What shall we do with a drunken sailor?

I sometimes run across drunk cyclists. Some of them are sober for life, some are in between drunks, and some of them are going to die drunk.

The sober drunks I don’t have much to say to. They have found their way and it was usually by wandering through a lonely forest along an unmarked, overgrown path where each blade of grass was a razor in camouflage. They don’t need any advice or support or companionship from me.

The drunk drunks I have even less to say to. They have also found their way and they don’t want to hear any atheist psalms. Plus, I’m a lousy preacher because I cuss too much and say reassuring things like, “We’re both going to be dead for a zillion billion years no matter how much we do or don’t imbibe.”

And extra plus, the most useless piece of advice is the one no one asked for.

A few days ago, though, I butted my head into someone else’s problems, unwanted and unasked for. This Terrible Drunk didn’t care what I thought but listened politely, the way words flow around a person’s outer being and elicit only a kind, understanding look, with the corners of the mouth slightly upturned, the eyes saying “Don’t try to intrude on my hell.”

I spoke a river for half an hour and never said a single dog-damned thing.

My words must have been powerful, though, because no sooner had I finished delivering my fancy soliloquized philosophized rationalized Theory of Sobriety™, than Terrible Drunk went home and got terribly drunk. I thought about that and wondered if maybe I shouldn’t go to New York, invest my entire $500 savings, and tell the stock market to go down really, really low.

It was a good lesson for me. I may be sober, but you can’t teach sober. Some people are flat fucking out to find the bottom and there’s nothing you can do to stop them. Maybe the bottom is lying face-first in a pile of someone else’s puke on skid row in DTLA, or maybe the bottom is being dead, but the elevator’s going down lickety-split and it’s not stopping on my floor.

I suppose I should be happy that I was able to get off where I did, and I suppose I should accept the fact that everyone chooses, but it’s still sad to see, looking over my shoulder, walking quickly away, afraid of what I’ve seen.

END

23 thoughts on “What shall we do with a drunken sailor?”

  1. I know. I still think it’s important to make one’s statement of commitment no matter how deaf the ears upon which it’s falling. Who knows? Maybe, someday, they hear what you said and do something differently.

  2. You don’t know it didn’t work. Sometimes it takes longer than others. It’s rarely overnight. But you were there, you cared, you reached out. Kudos, my friend. And there but for the grace of dog go we…..

    1. That’s true. I hate seeing things go to waste, especially when there are people inside.

  3. I’m pretty sure you did what you did because even though you knew that it was going to have zero effect you needed to do something, and that uneasy feeling in your stomach is still there after a couple of days. I think you did the right thing if it counts for anything. Hopefully the person will literally wake up, with the decision made to work on the problem in the not to distant future.

      1. Does this work, or should we follow this tactic, for suicidal people, or heroin addicts, etc? I don’t know. If I’m getting involved when they aren’t willing, is the inevitable just being prolonged?

        1. I don’t think anyone knows what works, at least not one-size-fits-all. It’s more like most-sizes-fit-none.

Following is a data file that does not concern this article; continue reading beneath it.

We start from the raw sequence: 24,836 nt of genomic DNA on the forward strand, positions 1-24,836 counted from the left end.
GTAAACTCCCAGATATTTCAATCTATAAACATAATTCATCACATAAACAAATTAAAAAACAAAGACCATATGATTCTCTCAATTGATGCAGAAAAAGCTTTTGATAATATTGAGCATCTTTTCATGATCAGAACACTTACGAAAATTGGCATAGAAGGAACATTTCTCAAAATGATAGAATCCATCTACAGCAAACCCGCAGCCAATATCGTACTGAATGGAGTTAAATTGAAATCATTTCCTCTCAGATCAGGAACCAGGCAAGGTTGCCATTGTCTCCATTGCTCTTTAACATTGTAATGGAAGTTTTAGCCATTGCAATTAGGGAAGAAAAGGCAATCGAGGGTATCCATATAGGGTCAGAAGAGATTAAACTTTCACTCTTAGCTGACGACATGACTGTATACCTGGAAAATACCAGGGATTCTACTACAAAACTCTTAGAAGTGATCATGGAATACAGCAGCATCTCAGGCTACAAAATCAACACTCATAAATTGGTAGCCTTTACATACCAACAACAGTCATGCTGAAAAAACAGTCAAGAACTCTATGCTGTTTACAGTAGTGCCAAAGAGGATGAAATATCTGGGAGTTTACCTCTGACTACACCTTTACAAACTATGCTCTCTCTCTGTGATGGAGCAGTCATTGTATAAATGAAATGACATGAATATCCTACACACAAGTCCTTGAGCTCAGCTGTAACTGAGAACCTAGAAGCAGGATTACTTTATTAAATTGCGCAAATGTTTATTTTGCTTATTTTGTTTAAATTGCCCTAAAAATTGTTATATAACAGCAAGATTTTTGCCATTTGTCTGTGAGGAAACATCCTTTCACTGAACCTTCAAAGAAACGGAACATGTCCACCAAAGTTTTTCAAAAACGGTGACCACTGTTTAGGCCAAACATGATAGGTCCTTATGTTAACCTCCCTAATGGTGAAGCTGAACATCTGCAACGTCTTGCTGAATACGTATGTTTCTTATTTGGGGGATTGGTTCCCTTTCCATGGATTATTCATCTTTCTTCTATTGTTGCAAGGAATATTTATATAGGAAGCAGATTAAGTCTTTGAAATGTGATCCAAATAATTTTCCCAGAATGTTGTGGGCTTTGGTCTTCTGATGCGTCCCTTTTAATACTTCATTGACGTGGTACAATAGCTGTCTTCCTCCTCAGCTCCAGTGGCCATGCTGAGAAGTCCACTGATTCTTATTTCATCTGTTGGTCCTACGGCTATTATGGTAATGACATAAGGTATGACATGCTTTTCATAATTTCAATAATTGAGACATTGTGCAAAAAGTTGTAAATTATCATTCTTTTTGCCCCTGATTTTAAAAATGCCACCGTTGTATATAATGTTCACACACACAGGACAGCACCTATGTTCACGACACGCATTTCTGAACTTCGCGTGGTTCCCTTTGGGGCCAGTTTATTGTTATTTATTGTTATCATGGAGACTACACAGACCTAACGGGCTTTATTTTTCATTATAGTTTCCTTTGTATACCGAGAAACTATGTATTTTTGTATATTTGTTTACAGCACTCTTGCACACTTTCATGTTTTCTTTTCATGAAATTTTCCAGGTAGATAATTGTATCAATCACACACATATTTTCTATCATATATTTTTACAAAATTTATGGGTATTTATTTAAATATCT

4. One of my recent companions on my bring-my-dentist-home ride quietly disappeared whenever we met after the days ride for our rounds of delicious IPAs. On our third day when we got the Dentist home safely and had a party at the local Tiki bar, he bought me a beer, but I had to go see to my wife and when I returned he was gone. Later i wrote him that he must certainly have recognized us as not reaching a point that he himself has reached, and made a decision that has worked out better for him. He thanked me for my understanding and acknowledged that he has been in a much place since he quit drinking, and it is still hard to be around people who are drinking.

  5. Thanks for still trying Seth. The bottle is a problem for a lot of us, some don’t have to hit rock bottom to wake up. Knowing people want better for you can trigger a change.

  6. Jus let the air gotta the tires. By the time they get it al pumped up they’ll be sobered up.

    Way easier den takin the damn car key. Bike drunks much easier to handle than driving drunks.

    Don’t take it so serious – everything will find it’s way.

  7. I don’t know what else to say except, “Thanks for Sharing”
    (with absolutely no wise-assery intended)

  8. There is a way to help. Most every day I share with fellow addicts what has worked for me to stay clean. And I listen to what has worked for them. Most of us don’t go home and get loaded. NA: gratitude.

      1. You are more effective than you realize, at times you do not think you are making a difference. Words, actions, even silence all make a difference if done with good intentions. Be patient and continue to be an example of a good sober guy. Being happy is a hell of a lot more attractive than a miserable drunk.

  9. Scary stuff. My grandpa was an alcoholic, I always wonder if I didn’t have my job and the bikes what addiction would I fall prey to next. I’ve never had a taste for ‘alcohol’ (which of course is different from beer because beer is good) but always wonder if it’s back there just waiting to pounce. I think I’d prefer getting KIA’ed on the bike over slow alcohol death. Depressing to contemplate… glad you overcame and won the fight, that had to be horribly difficult

    1. Thanks. I still enjoy walking down the beer aisle, gazing wistfully at all my canned friends.

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